A proposal for a trucking facility in Palmer Township, Pa., remains in limbo after supervisors ran out of time to vote on a conditional use permit after a three-hour meeting Aug. 14.
Werner Enterprises, a Nebraska-based trucking company, first presented the idea for a trucking facility in Palmer Township near the Route 33 interchange in November 2015. The proposal, which calls for a training and maintenance facility at 1470 Tatamy Road, drew opposition from nearby Palmer and Tatamy residents who packed public meetings to oppose it.
On Aug. 14, Palmer supervisors heard the details of a request for a conditional use permit for the facility, which would be two stories high and used to train drivers that already have their commercial driver’s licenses. They didn’t vote on the proposal before 10 p.m., when they decided to end the meeting. Instead, Werner representatives talked about the proposal and answered questions from supervisors and members of the public. The hearing will be continued on Tuesday, Sept. 5.
People who live near the proposed facility asked about noise, pollution, the impact on the neighborhood and fencing around the facility.
Werner Vice President Randy Kraft said trucks would only idle for up to five minutes — as required by state law — that the company has been recognized for its sustainability efforts, that trucks would be tracked by GPS and wouldn’t be allowed to drive through neighborhoods, and that there’d be a fence around the property as well as other security measures.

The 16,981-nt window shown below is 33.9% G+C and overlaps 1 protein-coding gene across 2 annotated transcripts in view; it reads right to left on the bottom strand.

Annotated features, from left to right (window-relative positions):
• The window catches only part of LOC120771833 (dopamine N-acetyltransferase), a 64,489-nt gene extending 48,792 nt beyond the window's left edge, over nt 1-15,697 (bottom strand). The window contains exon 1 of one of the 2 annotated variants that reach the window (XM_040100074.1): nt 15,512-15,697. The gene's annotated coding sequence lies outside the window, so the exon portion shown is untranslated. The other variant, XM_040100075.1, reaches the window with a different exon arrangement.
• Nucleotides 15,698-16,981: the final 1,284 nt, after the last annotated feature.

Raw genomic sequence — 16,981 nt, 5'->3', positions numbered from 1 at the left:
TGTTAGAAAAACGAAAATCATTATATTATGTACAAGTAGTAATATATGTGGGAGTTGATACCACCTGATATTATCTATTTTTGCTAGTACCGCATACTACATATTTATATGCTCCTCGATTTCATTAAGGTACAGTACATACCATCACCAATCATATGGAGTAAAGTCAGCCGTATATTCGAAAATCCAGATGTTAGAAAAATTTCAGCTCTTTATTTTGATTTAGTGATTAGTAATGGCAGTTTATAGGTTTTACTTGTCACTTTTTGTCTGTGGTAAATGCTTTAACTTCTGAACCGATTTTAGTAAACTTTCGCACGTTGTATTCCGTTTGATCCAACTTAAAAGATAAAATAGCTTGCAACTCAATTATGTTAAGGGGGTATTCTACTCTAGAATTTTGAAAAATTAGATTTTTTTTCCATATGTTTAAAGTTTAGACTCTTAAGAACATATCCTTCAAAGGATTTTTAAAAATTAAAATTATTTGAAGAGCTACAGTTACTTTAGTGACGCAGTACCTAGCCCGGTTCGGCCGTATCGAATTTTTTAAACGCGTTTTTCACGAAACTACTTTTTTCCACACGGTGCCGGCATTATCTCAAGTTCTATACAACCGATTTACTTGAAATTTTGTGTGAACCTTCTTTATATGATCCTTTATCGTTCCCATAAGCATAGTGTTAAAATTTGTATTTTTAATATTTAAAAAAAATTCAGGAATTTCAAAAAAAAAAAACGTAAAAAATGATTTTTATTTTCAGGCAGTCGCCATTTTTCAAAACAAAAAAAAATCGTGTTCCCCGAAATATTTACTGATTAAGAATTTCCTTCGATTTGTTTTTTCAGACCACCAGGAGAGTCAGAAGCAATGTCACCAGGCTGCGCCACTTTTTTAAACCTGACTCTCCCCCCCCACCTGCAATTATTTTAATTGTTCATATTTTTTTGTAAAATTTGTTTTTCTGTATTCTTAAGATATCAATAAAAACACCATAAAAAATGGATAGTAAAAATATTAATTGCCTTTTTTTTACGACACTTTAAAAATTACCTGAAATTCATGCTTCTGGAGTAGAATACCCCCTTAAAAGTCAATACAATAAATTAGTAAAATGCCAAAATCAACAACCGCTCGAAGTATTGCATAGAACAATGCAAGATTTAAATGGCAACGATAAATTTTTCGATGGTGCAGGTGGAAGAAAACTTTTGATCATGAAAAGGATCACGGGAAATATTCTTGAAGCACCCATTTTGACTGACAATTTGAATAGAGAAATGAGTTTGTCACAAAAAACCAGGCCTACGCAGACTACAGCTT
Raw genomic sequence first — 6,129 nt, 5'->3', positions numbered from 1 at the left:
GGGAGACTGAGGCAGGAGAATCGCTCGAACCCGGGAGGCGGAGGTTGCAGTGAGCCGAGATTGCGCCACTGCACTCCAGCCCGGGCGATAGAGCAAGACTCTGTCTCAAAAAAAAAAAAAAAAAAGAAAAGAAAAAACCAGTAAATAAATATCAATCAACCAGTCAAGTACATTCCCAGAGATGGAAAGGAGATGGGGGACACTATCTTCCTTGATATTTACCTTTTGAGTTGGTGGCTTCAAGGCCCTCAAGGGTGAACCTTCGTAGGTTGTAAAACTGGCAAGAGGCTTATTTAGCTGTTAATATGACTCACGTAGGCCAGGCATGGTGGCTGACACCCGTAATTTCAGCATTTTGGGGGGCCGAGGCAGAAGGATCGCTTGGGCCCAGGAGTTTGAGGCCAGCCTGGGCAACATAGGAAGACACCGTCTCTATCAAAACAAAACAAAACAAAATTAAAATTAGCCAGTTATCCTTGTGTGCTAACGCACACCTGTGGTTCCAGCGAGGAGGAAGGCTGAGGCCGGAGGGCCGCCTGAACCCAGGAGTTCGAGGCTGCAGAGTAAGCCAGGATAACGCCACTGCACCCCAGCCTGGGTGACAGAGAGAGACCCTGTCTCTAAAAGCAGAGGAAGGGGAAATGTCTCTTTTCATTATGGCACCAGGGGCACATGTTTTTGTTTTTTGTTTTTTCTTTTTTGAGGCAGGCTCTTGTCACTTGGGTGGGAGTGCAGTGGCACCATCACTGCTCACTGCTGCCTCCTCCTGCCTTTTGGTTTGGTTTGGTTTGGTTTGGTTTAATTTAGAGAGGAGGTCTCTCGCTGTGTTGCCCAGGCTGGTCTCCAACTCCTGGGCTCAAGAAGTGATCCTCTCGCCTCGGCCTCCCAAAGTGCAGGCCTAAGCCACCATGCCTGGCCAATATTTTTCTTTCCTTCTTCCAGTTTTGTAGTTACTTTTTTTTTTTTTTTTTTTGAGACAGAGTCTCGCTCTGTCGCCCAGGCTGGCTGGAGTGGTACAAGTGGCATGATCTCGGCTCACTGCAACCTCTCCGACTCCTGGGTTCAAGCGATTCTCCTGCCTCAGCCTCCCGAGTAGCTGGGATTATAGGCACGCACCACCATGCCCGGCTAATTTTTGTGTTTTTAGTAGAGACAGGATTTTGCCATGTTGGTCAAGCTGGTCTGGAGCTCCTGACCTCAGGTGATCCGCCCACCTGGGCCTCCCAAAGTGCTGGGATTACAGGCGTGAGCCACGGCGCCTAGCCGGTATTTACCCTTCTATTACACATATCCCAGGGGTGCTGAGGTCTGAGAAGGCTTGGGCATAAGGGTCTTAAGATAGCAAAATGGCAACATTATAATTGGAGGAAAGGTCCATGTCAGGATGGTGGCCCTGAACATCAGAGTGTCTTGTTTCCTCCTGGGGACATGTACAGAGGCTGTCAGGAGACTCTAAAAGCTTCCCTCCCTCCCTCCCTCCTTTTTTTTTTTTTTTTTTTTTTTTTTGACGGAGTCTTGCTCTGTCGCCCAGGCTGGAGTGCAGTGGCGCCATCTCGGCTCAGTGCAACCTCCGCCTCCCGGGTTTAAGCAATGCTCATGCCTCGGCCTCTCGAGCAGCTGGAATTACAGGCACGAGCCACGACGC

If supervisors approve the conditional use, Werner still has to bring its land development plans before the township’s Planning Commission and supervisors at a later date before it can proceed.
Werner’s plans changed throughout the planning process. The proposal originally called for a three-story building and a truck driving school for inexperienced drivers, as well as an exit on Tatamy Road. But after hearing from officials and the public, Werner revised its plans and purchased more land so trucks would exit on Newlins Mill Road.
“We really did hear some of the concerns you all had about what we were building,” Kraft said.
The facility would be used for training and routine vehicle maintenance. It also would have amenities such as showers for drivers, who wouldn’t be allowed to sleep in the building but could sleep in their trucks in the parking lot.
The parking lot would have enough spaces for nearly 200 trailers, 76 tractors and employees’ cars. Werner representatives have said they expect 35 trucks in and out of the facility each day — the same amount of traffic the company’s Upper Macungie Township facility generates — but said that number could grow. They estimated it could grow to 50 in the next few years.